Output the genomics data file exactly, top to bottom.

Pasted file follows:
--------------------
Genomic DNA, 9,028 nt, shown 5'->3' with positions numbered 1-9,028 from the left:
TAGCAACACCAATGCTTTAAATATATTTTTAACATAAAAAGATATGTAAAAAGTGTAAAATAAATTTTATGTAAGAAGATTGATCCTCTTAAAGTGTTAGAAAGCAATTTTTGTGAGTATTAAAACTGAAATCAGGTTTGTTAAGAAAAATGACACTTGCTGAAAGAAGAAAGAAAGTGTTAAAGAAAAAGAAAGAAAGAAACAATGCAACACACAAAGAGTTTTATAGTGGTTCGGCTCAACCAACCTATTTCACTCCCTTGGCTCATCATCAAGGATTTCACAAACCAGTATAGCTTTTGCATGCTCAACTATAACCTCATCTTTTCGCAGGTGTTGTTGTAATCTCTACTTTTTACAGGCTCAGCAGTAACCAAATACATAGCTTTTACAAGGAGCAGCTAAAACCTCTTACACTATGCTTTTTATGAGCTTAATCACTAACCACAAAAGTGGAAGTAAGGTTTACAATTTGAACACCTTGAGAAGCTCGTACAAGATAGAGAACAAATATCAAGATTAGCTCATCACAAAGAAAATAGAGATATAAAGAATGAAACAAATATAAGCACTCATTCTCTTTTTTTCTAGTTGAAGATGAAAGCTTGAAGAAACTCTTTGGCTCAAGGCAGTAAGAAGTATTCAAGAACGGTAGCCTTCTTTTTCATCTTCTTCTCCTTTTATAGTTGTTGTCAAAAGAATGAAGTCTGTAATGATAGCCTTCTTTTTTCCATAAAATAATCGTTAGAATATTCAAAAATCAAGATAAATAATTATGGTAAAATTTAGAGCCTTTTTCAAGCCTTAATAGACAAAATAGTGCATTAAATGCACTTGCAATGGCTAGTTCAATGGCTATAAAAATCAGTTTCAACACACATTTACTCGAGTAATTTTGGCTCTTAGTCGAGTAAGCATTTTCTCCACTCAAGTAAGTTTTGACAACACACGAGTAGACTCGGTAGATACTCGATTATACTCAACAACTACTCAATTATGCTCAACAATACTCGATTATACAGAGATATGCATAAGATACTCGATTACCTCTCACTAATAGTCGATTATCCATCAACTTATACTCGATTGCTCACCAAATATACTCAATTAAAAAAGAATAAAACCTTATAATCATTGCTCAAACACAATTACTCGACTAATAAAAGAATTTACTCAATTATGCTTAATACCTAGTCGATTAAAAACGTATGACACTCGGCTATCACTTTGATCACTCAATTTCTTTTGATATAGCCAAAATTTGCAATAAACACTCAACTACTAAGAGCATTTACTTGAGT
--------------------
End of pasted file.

Genomic DNA, 9,028 nt, shown 5'->3' with positions numbered 1-9,028 from the left:
TAGCAACACCAATGCTTTAAATATATTTTTAACATAAAAAGATATGTAAAAAGTGTAAAATAAATTTTATGTAAGAAGATTGATCCTCTTAAAGTGTTAGAAAGCAATTTTTGTGAGTATTAAAACTGAAATCAGGTTTGTTAAGAAAAATGACACTTGCTGAAAGAAGAAAGAAAGTGTTAAAGAAAAAGAAAGAAAGAAACAATGCAACACACAAAGAGTTTTATAGTGGTTCGGCTCAACCAACCTATTTCACTCCCTTGGCTCATCATCAAGGATTTCACAAACCAGTATAGCTTTTGCATGCTCAACTATAACCTCATCTTTTCGCAGGTGTTGTTGTAATCTCTACTTTTTACAGGCTCAGCAGTAACCAAATACATAGCTTTTACAAGGAGCAGCTAAAACCTCTTACACTATGCTTTTTATGAGCTTAATCACTAACCACAAAAGTGGAAGTAAGGTTTACAATTTGAACACCTTGAGAAGCTCGTACAAGATAGAGAACAAATATCAAGATTAGCTCATCACAAAGAAAATAGAGATATAAAGAATGAAACAAATATAAGCACTCATTCTCTTTTTTTCTAGTTGAAGATGAAAGCTTGAAGAAACTCTTTGGCTCAAGGCAGTAAGAAGTATTCAAGAACGGTAGCCTTCTTTTTCATCTTCTTCTCCTTTTATAGTTGTTGTCAAAAGAATGAAGTCTGTAATGATAGCCTTCTTTTTTCCATAAAATAATCGTTAGAATATTCAAAAATCAAGATAAATAATTATGGTAAAATTTAGAGCCTTTTTCAAGCCTTAATAGACAAAATAGTGCATTAAATGCACTTGCAATGGCTAGTTCAATGGCTATAAAAATCAGTTTCAACACACATTTACTCGAGTAATTTTGGCTCTTAGTCGAGTAAGCATTTTCTCCACTCAAGTAAGTTTTGACAACACACGAGTAGACTCGGTAGATACTCGATTATACTCAACAACTACTCAATTATGCTCAACAATACTCGATTATACAGAGATATGCATAAGATACTCGATTACCTCTCACTAATAGTCGATTATCCATCAACTTATACTCGATTGCTCACCAAATATACTCAATTAAAAAAGAATAAAACCTTATAATCATTGCTCAAACACAATTACTCGACTAATAAAAGAATTTACTCAATTATGCTTAATACCTAGTCGATTAAAAACGTATGACACTCGGCTATCACTTTGATCACTCAATTTCTTTTGATATAGCCAAAATTTGCAATAAACACTCAACTACTAAGAGCATTTACTTGAGT